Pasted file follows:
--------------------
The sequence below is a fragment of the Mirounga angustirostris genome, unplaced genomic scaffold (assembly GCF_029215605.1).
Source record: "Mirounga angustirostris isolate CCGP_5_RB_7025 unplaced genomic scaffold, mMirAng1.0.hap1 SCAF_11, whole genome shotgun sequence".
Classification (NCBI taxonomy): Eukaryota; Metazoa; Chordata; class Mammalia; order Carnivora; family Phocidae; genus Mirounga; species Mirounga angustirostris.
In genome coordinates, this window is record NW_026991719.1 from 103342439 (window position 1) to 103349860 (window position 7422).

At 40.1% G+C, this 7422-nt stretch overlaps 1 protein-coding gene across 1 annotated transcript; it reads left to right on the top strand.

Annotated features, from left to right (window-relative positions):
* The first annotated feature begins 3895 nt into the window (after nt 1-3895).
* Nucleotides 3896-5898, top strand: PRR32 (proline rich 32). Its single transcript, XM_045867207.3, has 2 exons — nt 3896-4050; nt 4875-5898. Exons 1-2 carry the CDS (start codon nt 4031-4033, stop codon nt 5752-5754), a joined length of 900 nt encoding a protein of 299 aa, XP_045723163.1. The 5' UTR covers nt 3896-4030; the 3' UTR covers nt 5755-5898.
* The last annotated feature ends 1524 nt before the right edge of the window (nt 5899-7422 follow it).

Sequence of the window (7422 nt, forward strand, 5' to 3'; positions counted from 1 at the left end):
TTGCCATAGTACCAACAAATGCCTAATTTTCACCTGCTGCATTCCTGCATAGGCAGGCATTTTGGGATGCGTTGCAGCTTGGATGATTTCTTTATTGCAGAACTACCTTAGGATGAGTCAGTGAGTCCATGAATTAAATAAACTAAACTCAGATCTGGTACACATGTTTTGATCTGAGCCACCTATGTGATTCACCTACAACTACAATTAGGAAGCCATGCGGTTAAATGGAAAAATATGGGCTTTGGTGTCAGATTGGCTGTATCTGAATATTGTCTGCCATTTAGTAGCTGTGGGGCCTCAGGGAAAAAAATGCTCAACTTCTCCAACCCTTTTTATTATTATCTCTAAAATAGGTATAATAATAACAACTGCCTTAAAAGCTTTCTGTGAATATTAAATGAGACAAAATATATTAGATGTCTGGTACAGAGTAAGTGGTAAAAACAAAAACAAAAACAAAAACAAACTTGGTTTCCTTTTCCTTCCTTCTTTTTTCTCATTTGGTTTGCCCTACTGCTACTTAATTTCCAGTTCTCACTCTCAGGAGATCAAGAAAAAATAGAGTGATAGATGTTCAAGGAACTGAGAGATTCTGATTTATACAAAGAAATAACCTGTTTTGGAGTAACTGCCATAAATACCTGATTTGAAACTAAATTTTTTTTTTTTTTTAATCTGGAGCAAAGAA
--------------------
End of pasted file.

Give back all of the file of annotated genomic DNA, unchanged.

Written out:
The sequence below is a fragment of the Mirounga angustirostris genome, unplaced genomic scaffold (assembly GCF_029215605.1).
Source record: "Mirounga angustirostris isolate CCGP_5_RB_7025 unplaced genomic scaffold, mMirAng1.0.hap1 SCAF_11, whole genome shotgun sequence".
Classification (NCBI taxonomy): Eukaryota; Metazoa; Chordata; class Mammalia; order Carnivora; family Phocidae; genus Mirounga; species Mirounga angustirostris.
In genome coordinates, this window is record NW_026991719.1 from 103342439 (window position 1) to 103349860 (window position 7422).

At 40.1% G+C, this 7422-nt stretch overlaps 1 protein-coding gene across 1 annotated transcript; it reads left to right on the top strand.

Annotated features, from left to right (window-relative positions):
* The first annotated feature begins 3895 nt into the window (after nt 1-3895).
* Nucleotides 3896-5898, top strand: PRR32 (proline rich 32). Its single transcript, XM_045867207.3, has 2 exons — nt 3896-4050; nt 4875-5898. Exons 1-2 carry the CDS (start codon nt 4031-4033, stop codon nt 5752-5754), a joined length of 900 nt encoding a protein of 299 aa, XP_045723163.1. The 5' UTR covers nt 3896-4030; the 3' UTR covers nt 5755-5898.
* The last annotated feature ends 1524 nt before the right edge of the window (nt 5899-7422 follow it).

Sequence of the window (7422 nt, forward strand, 5' to 3'; positions counted from 1 at the left end):
TTGCCATAGTACCAACAAATGCCTAATTTTCACCTGCTGCATTCCTGCATAGGCAGGCATTTTGGGATGCGTTGCAGCTTGGATGATTTCTTTATTGCAGAACTACCTTAGGATGAGTCAGTGAGTCCATGAATTAAATAAACTAAACTCAGATCTGGTACACATGTTTTGATCTGAGCCACCTATGTGATTCACCTACAACTACAATTAGGAAGCCATGCGGTTAAATGGAAAAATATGGGCTTTGGTGTCAGATTGGCTGTATCTGAATATTGTCTGCCATTTAGTAGCTGTGGGGCCTCAGGGAAAAAAATGCTCAACTTCTCCAACCCTTTTTATTATTATCTCTAAAATAGGTATAATAATAACAACTGCCTTAAAAGCTTTCTGTGAATATTAAATGAGACAAAATATATTAGATGTCTGGTACAGAGTAAGTGGTAAAAACAAAAACAAAAACAAAAACAAACTTGGTTTCCTTTTCCTTCCTTCTTTTTTCTCATTTGGTTTGCCCTACTGCTACTTAATTTCCAGTTCTCACTCTCAGGAGATCAAGAAAAAATAGAGTGATAGATGTTCAAGGAACTGAGAGATTCTGATTTATACAAAGAAATAACCTGTTTTGGAGTAACTGCCATAAATACCTGATTTGAAACTAAATTTTTTTTTTTTTTTAATCTGGAGCAAAGAA